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Supply Chain Control Tower – Evolving dimensions

Supply Chain Control Tower – Evolving dimensions

Debraj Bhattacharya
Consumer Services

Read time: 3 min

The consumer industry is known to widely use control towers for increased visibility. Traditional control towers have primarily been used to provide greater visibility across supply chain functions such as inventory situation across nodes, distribution and logistics, and managing peaks. Visibility is vital because you cannot improve what you cannot measure. It also makes the supply chain more agile and customer-centric.  

However, providing visibility alone isn’t sufficient to solve current supply chain challenges. Providing a platform for taking actions based on insights and recommendations is the need of supply chain leaders within consumer industries. For example, CPG companies often grapple with OTIF penalties that retailers charge if they fall short on fill rates or delivery time. The main reasons for defaults can be many, including delayed order release, tender processing, dock scheduling, carrier breakages in transit, and unavailability of shelf space. A traditional control tower will display red flags across these parameters. However, the corrective actions needed to resolve these issues are beyond its purview. Hence, there is a need for a smart control tower (SCT).  

Making control towers smart  

A smart control tower provides the following four key features that transcend the functionalities of a traditional control tower. They are: 

  • End-to-end visibility across silos: By removing data silos and providing a standardized data platform, SCT provides a 360-degree view of prominent supply chain metrics and customized alerts. SCT can ingest and process both structured and unstructured data, encompassing company internal and external data points. Quantitative and qualitative data can also be processed within SCT.  
  • Smarter integration, flexible technology: Easy deployment and integration features alongside scalability characterize SCT. The control tower is built using decoupled system architecture, agnostic of the company’s ERP modules and other systems with which it may need integration.  
  • Predict and prescribe: SCT differentiates itself from a traditional control tower in its ability to predict outcomes from any supply chain module. It takes a step ahead with prescriptive features made possible using advanced data analytics models, AI, and ML.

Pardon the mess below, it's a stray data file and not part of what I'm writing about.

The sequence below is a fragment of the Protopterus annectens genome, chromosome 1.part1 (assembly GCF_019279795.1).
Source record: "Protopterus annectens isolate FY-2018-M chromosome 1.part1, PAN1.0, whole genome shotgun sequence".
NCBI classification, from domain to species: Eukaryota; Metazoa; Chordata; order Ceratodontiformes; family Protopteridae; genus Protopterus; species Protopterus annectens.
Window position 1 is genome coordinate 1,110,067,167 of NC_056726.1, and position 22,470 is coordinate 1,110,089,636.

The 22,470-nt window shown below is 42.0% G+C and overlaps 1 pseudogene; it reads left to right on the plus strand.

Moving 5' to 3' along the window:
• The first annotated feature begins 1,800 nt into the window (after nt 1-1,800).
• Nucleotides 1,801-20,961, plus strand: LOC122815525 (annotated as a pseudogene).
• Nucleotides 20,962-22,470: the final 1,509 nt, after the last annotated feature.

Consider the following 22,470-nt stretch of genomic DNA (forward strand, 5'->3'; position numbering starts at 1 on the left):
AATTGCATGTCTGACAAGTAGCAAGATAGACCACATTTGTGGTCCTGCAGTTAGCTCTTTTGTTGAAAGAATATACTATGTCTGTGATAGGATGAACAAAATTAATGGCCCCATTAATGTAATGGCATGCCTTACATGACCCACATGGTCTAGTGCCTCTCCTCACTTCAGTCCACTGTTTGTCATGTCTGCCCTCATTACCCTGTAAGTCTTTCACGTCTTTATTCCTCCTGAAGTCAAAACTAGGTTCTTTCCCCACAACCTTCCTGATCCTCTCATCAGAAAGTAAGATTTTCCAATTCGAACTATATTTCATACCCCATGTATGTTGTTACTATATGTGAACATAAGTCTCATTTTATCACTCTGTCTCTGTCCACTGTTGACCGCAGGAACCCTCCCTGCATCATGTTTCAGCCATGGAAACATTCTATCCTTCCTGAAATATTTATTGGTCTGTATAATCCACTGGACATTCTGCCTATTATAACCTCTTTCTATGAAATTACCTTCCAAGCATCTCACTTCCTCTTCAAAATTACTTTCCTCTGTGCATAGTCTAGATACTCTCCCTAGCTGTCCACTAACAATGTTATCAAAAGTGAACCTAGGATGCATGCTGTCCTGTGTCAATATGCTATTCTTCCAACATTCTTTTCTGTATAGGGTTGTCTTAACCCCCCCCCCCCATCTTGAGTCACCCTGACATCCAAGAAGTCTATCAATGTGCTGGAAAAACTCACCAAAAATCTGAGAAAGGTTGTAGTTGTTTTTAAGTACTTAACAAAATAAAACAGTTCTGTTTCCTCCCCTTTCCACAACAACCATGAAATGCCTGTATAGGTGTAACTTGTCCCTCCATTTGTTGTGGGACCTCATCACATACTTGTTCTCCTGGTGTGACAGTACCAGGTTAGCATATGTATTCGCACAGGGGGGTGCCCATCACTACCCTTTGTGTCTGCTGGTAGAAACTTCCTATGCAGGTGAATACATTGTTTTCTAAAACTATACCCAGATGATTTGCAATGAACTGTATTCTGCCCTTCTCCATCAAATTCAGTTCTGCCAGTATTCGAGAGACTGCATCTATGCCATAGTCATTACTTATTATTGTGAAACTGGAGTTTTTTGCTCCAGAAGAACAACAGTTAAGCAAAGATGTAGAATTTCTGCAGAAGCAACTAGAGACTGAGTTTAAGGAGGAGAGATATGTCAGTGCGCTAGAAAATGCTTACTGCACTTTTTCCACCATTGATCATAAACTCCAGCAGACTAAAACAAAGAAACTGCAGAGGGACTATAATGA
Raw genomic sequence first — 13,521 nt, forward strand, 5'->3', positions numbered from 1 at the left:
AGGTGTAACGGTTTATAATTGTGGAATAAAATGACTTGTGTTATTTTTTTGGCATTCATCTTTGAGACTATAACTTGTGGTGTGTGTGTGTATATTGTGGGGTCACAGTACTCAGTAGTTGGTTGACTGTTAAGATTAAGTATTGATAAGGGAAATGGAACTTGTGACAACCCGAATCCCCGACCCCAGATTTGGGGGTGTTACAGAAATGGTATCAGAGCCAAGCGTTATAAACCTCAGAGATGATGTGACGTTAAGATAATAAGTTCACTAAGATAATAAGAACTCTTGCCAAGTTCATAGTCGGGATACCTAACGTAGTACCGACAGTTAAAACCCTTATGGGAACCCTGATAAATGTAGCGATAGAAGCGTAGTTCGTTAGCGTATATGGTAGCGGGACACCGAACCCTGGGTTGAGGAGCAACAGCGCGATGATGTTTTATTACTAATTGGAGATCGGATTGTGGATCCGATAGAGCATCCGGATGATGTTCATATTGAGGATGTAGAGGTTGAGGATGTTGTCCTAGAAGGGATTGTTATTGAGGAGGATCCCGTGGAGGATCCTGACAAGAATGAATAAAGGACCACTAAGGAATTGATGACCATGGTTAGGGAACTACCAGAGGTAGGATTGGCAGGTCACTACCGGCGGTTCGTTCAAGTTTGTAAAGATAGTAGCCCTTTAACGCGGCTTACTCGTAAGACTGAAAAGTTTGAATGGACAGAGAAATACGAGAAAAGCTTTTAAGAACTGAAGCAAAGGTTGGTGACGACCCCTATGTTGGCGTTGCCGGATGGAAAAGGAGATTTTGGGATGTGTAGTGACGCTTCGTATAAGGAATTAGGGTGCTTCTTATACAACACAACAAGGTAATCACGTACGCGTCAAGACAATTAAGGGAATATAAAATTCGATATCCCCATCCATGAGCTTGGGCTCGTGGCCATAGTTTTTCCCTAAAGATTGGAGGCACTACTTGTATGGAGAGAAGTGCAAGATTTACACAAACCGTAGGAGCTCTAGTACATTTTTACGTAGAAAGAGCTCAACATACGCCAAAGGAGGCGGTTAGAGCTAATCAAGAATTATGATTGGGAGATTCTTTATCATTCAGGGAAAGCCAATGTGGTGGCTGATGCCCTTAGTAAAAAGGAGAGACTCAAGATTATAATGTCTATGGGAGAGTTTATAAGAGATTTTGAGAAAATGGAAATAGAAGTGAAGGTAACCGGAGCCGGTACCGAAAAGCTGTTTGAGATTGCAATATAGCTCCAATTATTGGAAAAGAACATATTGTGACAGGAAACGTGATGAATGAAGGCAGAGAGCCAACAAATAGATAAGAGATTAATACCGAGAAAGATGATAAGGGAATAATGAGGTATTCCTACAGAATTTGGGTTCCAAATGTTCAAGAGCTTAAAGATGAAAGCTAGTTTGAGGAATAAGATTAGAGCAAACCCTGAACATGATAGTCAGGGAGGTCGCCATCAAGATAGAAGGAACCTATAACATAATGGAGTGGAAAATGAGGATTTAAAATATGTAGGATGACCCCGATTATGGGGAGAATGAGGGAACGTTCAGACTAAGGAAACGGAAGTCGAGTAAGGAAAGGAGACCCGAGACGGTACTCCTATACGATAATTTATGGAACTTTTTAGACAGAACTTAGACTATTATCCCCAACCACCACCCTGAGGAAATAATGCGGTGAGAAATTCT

• Real-time cognitive features: Using a stream of continuously scanned data around supply chain KPIs, SCT can recommend actions in real-time. A constantly evolving root cause analysis that makes smart recommendations using AI and ML is the hallmark of SCT.  

Insightful dashboards 

The above features can be depicted using a visually appealing front-end, with a set of insightful dashboards suitable for executive understanding. The primary areas an SCT dashboard can display are: 

  • Overall supply chain health: This will be across functions such as inventory, warehousing, and transportation 
  • Deep dive into each function: The key KPIs relevant for each function will be displayed. For example, for inventory, we may want to showcase a dashboard that includes in-stock rate, mirrored item percentage (across DC and FC), days on hand, cube capacity utilization, and others.  
  • Alerts: Red flags and potential warnings will be highlighted 
  • Assignment to users: Alerts can be assigned to a user or group of users for corrective actions  
  • Prediction chart: A set of predictions for the function across any chosen period can be developed based on existing KPIs. This can be across multiple entities depending on the function, such as suppliers, categories sourced, inventory, inbound and outbound KPIs (for warehousing), and so on.  
  • Prescription chart: This will recommend alternate courses of action for the given function as needed.  

Examples 

Some classic use cases where an SCT can be of help are: 

  • Shipment visibility: Detecting late inbound shipments and taking actions to resolve the impact on lead times and inventory levels.  
  • Supply disruptions: Analyzing inbound disruptions across the supplier base for categories in all geographies. This will include risk elements such as geopolitical tensions, commodity price fluctuations, shipment delays, and evolving alternate raw materials.  
  • Pre-emptive out-of-stock predictions: SCT can monitor inventory levels across multiple locations and prevent out-of-stock situations. 

Conclusion 

The extent to which insight generation and prescriptive modules can be built for an SCT will determine its success in the consumer industry. While many firms are engaged in building the next-generation control tower, it will take the best mix of business, data, technology, and people to create a champion in this space.  

Tags:
Supply Chain
Consumer Services

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